Zaatar Manakeesh

5 from 290 votes

Zaatar Manakeesh is a Mediterranean flatbread that's made with dough and zaatar spice. It's an easy recipe to make from scratch using very few ingredients!

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Zaatar Manakeesh is a Mediterranean flatbread that is made with a simple dough recipe and topped with an olive-oil based zaatar spread. You’ve probably tried this at Lebanese restaurants, Mediterranean bakeries or if you’re lucky, from a relative’s kitchen! This zaatar bread is truly delicious!

Zaatar Manakish flatbread on a wooden serving board
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While it’s often as cheap at $1 to buy one pie, I love the smell of freshly baked manakeesh from my own oven in the mornings. And I don’t live by any bakeries that make it unfortunately. So, if you’ve ever thought it was difficult to make, I’m about to show you how easy it is!

What is zaatar

Zaatar is a middle eastern spice blend that’s primarily made with sumac, thyme and sesame seeds. This is essentially what Lebanese zaatar is composed of, which is what I’m mostly familiar with.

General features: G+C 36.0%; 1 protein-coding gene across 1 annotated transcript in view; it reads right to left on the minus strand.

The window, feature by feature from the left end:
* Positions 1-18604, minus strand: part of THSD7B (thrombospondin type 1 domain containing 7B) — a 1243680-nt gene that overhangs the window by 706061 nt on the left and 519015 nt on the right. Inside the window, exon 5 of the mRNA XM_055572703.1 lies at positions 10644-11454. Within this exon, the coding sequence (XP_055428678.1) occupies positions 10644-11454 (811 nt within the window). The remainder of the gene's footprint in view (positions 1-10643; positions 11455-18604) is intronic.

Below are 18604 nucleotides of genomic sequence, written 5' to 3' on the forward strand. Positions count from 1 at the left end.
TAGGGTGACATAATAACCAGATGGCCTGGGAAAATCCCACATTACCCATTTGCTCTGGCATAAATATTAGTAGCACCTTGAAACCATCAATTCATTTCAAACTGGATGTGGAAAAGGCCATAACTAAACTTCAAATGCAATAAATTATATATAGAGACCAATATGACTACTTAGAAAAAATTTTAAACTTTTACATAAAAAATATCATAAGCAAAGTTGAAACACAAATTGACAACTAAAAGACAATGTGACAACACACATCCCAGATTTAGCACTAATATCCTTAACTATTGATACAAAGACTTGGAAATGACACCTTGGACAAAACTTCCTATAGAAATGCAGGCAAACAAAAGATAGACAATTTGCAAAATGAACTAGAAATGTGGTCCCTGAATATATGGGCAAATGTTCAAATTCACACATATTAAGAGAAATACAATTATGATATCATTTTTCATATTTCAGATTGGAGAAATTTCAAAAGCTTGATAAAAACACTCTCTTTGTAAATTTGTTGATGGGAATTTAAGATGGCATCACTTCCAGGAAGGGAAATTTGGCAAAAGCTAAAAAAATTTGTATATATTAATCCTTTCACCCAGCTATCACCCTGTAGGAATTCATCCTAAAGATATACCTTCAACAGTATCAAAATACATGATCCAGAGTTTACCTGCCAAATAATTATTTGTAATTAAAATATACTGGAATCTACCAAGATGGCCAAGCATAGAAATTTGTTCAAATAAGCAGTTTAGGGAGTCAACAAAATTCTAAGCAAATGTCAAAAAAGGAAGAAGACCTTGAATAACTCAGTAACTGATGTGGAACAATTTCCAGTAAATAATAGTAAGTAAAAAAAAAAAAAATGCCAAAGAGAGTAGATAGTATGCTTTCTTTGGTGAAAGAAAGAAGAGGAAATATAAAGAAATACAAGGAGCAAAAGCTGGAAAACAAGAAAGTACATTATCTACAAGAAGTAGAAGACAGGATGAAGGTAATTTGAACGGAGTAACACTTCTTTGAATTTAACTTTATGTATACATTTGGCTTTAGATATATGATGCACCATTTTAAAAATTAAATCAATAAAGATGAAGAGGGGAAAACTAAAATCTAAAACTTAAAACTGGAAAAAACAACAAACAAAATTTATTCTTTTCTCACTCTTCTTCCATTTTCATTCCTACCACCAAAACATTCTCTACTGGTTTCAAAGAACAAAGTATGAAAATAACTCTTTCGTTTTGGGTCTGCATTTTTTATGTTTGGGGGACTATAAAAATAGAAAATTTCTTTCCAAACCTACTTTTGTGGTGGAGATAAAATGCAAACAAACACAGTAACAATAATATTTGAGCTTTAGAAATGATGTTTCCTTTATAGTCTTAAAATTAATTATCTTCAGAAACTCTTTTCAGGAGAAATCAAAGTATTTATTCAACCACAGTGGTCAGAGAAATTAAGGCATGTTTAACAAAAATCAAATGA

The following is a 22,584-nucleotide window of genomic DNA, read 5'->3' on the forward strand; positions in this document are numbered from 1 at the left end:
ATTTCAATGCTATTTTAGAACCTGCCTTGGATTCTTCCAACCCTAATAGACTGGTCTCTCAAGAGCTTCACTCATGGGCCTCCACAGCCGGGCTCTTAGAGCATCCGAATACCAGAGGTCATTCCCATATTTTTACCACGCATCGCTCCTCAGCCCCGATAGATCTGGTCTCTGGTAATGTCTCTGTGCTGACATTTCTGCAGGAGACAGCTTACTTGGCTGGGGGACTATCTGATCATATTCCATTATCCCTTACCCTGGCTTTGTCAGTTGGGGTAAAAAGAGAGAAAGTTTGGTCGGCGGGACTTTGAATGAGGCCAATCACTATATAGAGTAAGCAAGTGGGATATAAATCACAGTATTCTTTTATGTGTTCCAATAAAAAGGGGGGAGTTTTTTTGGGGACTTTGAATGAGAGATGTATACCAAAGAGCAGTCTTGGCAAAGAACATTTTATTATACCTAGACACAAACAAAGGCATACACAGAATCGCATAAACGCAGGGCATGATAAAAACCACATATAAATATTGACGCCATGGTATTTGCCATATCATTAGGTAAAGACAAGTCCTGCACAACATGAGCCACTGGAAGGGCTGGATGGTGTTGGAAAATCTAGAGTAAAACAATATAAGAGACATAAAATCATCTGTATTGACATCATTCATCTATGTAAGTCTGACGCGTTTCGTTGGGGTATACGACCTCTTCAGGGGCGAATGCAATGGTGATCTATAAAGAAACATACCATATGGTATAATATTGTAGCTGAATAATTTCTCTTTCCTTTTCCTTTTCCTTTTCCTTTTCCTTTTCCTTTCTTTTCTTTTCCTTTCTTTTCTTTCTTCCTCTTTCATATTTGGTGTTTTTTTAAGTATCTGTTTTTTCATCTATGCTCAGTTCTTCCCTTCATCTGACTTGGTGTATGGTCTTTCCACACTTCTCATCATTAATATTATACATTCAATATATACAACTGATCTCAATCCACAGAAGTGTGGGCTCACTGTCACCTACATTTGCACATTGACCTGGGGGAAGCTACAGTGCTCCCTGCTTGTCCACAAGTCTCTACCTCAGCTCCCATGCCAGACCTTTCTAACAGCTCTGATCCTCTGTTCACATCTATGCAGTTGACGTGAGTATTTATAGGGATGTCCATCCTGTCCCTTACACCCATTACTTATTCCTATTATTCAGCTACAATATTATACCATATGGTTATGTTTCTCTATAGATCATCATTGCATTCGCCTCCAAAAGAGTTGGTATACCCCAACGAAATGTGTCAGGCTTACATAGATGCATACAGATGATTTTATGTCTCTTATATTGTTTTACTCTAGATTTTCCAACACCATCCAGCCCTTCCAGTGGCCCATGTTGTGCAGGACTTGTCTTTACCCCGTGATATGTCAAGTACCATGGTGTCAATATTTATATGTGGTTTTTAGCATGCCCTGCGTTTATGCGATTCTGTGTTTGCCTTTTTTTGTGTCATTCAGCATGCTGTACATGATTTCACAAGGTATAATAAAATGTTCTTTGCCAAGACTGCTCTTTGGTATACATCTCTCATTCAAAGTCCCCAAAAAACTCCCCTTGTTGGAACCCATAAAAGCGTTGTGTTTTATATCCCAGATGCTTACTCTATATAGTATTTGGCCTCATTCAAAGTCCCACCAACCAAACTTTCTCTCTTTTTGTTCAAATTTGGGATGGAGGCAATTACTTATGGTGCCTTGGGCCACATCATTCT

In other regions in the Middle East, zaatar spice blends also include cumin, oregano and marjoram. While you can make zaatar on your own, I’ve actually never made it because it’s easy to find it in Middle Eastern stores or health stores like Whole Foods or Sprouts. And I’m lucky to get it from my family in Lebanon.

What is manakeesh

Manakeesh (also known as manakish, manaeesh and manaqish; or manousheh in singular) is a Middle Eastern flatbread that is often served for breakfast or lunch. There are three popular types of manakish: this zaatar manakeesh that I’m sharing below, cheese manakeesh and lamb manakeesh. They’re are all essentially the same base flatbread recipe but with different toppings.

To make manakeesh, you’ll make dough similar to flatbread or pizza dough. Then you’ll make smaller round pieces of bread that you’ll press with your fingertips to make small dips in the dough for the topping of choice. The most popular of these Lebanese flatbreads is the zaatar bread. Just like pizza, you can slice or fold them when you eat.